"When we practice it, we acknowledge that every one of us shares the same wish to be happy, and the same vulnerability to change and suffering," Salzberg writes.

The first moment I recognized that lovingkindness meditation was having an effect on me was entering the subway station one morning.  I noticed that I was not irritated (as I normally would be) by the woman wheeling a suitcase who stopped short it the doorway. Instead, I found myself thinking about how difficult it must be for her to struggle with her unweildly load.

The practice of lovingkindness meditation:
To practice lovingkindness meditation, you silently repeat a series of phrases while holding the thought or image of someone in your mind, starting with yourself.
The customary phrases are variations of:
May I be happy
May I be healthy
May I be free from suffering
May I live with ease. 

Begin with yourself, then pick someone you know well, then someone neutral, then someone difficult, then all beings.

There is also a guided lovingkindness meditation in the Real Happiness audio link at the right.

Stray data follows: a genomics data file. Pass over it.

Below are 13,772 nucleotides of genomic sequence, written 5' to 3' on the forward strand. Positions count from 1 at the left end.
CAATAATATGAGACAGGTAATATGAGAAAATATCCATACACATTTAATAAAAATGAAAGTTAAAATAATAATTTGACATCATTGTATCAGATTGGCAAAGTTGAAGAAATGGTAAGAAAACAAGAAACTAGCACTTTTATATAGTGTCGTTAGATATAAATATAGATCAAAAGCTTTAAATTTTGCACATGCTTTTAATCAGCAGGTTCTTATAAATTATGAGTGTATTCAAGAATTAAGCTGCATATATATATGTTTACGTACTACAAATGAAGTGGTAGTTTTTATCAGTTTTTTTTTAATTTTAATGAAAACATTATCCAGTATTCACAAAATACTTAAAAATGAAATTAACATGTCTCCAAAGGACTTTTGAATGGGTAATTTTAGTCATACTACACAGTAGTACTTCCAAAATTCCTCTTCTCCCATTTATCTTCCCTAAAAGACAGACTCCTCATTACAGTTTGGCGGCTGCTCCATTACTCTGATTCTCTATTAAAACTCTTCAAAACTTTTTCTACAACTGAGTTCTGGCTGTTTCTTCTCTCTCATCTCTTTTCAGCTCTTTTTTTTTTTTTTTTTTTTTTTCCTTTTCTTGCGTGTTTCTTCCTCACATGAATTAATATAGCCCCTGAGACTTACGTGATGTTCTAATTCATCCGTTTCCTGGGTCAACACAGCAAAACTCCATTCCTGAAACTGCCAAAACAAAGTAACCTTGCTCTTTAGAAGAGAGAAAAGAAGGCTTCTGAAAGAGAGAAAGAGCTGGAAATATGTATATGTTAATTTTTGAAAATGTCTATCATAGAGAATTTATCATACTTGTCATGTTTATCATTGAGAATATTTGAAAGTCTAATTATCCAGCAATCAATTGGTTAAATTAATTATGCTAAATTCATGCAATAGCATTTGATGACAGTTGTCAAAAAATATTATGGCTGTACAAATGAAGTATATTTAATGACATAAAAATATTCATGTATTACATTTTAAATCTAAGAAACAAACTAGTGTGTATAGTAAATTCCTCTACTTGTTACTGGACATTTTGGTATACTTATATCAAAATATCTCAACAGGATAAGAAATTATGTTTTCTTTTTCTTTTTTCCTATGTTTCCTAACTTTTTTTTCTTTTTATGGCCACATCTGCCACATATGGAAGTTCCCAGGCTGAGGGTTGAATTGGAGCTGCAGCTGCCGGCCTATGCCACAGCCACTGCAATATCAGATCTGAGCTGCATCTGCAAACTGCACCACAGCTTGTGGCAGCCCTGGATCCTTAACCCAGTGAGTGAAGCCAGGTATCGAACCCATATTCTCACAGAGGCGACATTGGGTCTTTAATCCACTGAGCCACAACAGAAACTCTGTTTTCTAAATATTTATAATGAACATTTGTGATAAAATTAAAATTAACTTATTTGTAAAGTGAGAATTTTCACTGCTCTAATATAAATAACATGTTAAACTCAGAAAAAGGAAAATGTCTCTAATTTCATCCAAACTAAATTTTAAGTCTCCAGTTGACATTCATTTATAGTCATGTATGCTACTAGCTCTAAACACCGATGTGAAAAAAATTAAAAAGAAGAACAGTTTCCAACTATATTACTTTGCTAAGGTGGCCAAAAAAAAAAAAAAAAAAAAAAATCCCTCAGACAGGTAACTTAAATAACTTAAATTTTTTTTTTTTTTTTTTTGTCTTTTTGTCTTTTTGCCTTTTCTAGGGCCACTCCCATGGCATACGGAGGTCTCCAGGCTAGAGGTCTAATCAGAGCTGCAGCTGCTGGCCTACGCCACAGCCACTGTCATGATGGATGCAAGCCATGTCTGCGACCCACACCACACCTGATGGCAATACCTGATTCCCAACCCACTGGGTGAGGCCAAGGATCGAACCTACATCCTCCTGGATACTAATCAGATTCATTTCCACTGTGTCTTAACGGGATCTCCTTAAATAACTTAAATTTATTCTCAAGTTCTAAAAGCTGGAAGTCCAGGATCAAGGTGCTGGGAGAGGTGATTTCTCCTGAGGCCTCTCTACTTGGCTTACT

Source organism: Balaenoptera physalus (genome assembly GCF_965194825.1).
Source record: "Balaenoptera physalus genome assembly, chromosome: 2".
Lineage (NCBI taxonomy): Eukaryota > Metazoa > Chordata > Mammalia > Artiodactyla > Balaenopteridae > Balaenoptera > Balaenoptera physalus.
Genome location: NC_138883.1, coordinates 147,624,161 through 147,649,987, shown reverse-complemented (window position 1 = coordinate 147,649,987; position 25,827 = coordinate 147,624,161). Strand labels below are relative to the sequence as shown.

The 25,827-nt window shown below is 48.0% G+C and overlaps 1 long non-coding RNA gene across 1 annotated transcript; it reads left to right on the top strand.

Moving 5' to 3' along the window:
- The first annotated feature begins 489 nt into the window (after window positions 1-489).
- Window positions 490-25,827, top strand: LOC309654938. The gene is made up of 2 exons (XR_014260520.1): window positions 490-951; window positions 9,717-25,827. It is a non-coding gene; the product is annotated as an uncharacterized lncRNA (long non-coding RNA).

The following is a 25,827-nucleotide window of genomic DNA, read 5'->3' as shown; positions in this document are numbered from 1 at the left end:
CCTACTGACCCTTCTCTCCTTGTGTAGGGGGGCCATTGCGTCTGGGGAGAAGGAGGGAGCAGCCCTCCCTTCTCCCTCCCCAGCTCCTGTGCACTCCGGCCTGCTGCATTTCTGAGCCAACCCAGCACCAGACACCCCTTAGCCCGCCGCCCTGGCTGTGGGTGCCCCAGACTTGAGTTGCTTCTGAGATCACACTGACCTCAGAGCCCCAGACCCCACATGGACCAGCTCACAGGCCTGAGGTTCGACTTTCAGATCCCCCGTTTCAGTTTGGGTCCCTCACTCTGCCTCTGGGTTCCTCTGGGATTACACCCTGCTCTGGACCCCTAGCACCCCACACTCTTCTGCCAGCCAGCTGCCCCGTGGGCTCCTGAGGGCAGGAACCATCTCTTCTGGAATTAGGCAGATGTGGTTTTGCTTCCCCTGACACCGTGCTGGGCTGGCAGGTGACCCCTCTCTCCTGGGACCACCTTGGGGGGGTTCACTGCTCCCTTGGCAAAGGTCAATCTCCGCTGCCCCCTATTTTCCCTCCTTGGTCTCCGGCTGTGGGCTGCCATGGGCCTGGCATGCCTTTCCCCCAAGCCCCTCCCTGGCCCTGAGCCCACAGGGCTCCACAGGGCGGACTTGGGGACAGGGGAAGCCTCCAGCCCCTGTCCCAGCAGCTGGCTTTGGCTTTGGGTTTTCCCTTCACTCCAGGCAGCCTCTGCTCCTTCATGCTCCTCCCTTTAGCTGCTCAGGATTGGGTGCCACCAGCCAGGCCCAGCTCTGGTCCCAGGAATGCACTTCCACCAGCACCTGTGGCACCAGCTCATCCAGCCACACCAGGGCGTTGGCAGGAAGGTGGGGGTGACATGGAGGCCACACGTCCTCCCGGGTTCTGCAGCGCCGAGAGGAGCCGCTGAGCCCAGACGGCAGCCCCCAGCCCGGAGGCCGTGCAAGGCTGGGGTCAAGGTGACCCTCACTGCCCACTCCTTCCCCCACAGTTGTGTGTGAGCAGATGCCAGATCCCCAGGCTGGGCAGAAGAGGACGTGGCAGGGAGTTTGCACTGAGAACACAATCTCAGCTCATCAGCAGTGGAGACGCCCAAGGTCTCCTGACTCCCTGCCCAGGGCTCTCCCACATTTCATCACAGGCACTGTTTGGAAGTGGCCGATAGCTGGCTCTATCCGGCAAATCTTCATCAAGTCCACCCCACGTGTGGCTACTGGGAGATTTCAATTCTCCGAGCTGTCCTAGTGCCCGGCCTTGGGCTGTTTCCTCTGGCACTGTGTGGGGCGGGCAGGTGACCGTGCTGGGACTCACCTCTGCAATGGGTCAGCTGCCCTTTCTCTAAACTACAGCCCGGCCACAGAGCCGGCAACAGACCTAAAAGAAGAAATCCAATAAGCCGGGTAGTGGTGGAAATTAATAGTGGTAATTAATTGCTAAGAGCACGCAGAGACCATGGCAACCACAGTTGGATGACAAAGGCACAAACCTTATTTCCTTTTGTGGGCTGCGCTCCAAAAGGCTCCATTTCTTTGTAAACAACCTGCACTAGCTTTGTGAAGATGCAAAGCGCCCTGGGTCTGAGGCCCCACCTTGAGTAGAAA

May you be happy. May you be healthy. May you be free from suffering. May you live at ease.

Friday, February 21, 2014

Actual experience and the stories we tell

In "Real Happiness," Salzberg tells of a friend whose company downsized as a result of the recession and he lost his job. He viewed his circumstances as his own fault despite the worldwide economic conditions, and started to think "everything is always my fault."

Reading that story, I notice at once that Salzberg's friend's logic is clearly flawed. But I know that I am also prone to blaming myself and know that when others point out my illogical thinking, it's hard for me to see that objective perspective. Mindfulness can help us notice when we're telling ourselves stories like that, and clinging to them without even realizing it.